If I were a gardener I'd worship shape and color,
make paintings with petals and light.
But I don't know what I am doing.
Needing to clear a 60-yr muddle,
I pull weeds without stopping, yank the tops.
I clip the woody stems too low, too high. I am on a tear.
Insects interest me; I let them eat the roses. Likewise the
What It Must Be Like
Talking to you as if . . .
or thinking of you
as if you could talk to me
from the other end of the can and string.
I'm sure that over there
you are shown to each other as you are:
more light than bone and photons streaming.
Look! That normally bland finch
ablaze with what you have added to the sun.
All it takes is one look at their monumental bodies,
bare-chested, hammers pounding on the fence.
A mother's not supposed to see that bit of belly hair
where their denim waistbands dip low.
What do the tattoos that stain their forearms proclaim?
Their miraculous freedom? A confinement in their inherited
All it takes is an oak bud rising from the acorn that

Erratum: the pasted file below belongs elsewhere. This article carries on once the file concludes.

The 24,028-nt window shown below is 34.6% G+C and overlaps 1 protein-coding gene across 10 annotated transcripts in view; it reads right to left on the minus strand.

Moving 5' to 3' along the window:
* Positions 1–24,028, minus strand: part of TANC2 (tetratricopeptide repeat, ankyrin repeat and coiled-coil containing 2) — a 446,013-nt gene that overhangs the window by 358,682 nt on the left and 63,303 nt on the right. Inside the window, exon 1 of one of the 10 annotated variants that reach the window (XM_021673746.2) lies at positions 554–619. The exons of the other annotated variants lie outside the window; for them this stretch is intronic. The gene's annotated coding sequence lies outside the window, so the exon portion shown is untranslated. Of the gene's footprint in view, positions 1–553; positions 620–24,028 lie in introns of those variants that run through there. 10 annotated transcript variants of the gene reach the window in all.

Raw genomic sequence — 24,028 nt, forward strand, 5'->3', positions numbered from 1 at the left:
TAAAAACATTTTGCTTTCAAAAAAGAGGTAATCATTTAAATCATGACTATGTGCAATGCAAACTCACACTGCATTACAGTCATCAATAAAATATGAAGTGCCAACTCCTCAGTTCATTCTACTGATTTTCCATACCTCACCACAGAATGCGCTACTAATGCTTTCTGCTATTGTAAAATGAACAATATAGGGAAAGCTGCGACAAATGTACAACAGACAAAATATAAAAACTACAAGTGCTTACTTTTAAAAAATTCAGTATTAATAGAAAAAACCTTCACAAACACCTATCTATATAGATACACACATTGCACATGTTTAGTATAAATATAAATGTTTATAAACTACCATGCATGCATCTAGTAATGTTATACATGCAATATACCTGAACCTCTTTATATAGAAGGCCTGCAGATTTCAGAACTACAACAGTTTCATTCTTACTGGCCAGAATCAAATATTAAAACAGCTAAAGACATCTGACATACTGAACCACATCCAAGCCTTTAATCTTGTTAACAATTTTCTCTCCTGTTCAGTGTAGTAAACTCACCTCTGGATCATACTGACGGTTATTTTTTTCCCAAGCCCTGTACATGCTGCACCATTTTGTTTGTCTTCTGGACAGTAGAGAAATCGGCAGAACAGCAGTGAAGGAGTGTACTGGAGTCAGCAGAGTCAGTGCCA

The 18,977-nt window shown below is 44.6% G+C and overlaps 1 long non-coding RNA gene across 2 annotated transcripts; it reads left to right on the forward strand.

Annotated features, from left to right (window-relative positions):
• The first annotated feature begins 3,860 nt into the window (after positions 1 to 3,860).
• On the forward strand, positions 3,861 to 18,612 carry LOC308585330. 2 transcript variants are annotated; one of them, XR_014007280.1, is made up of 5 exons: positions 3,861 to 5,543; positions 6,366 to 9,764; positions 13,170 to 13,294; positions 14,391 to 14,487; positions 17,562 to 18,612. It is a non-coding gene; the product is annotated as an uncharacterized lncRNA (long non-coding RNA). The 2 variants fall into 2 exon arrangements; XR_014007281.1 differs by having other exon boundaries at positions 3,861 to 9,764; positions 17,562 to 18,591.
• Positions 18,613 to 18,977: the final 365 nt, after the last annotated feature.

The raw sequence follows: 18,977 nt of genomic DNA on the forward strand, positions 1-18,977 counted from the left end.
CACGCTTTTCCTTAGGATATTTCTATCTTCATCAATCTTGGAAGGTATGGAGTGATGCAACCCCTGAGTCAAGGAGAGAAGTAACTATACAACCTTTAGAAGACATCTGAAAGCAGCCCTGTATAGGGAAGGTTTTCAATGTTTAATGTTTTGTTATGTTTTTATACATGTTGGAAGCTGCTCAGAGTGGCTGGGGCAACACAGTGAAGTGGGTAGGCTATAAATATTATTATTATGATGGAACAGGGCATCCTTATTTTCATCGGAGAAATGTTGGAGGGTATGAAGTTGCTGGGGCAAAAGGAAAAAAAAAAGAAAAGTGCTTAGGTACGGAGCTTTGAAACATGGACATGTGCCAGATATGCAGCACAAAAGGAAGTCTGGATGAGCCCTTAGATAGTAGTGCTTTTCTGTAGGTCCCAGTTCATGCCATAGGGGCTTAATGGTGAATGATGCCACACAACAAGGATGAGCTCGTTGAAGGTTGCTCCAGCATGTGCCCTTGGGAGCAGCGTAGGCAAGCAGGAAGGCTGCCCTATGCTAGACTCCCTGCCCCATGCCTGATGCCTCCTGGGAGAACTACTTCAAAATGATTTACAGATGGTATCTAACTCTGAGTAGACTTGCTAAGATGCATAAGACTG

the squirrel. Or a blue gill, wake-tossed and
by the minute fanning of its cellophane fins. Evidence—
under my nose, its needle under my skin. Ha!
What's the matter with me? Did I suppose the proof
would tumble from the bookshelf and shout my name?
Wallace teaches at the Maryland
Institute College of Art in Baltimore, MD. She is a poetry editor at The Cortland Review and a founding
editor of Toadlily Press. Her chapbook, Minor
Heaven, appears in Desire Path
(Toadlily Press, 2005). Her poems, essays and photographs have appeared in
artists books, exhibition catalogs, galleries, museums, anthologies and
literary journals. CityLit Press published a new book of poems and photographs,
It Can be Solved by Walking (2012).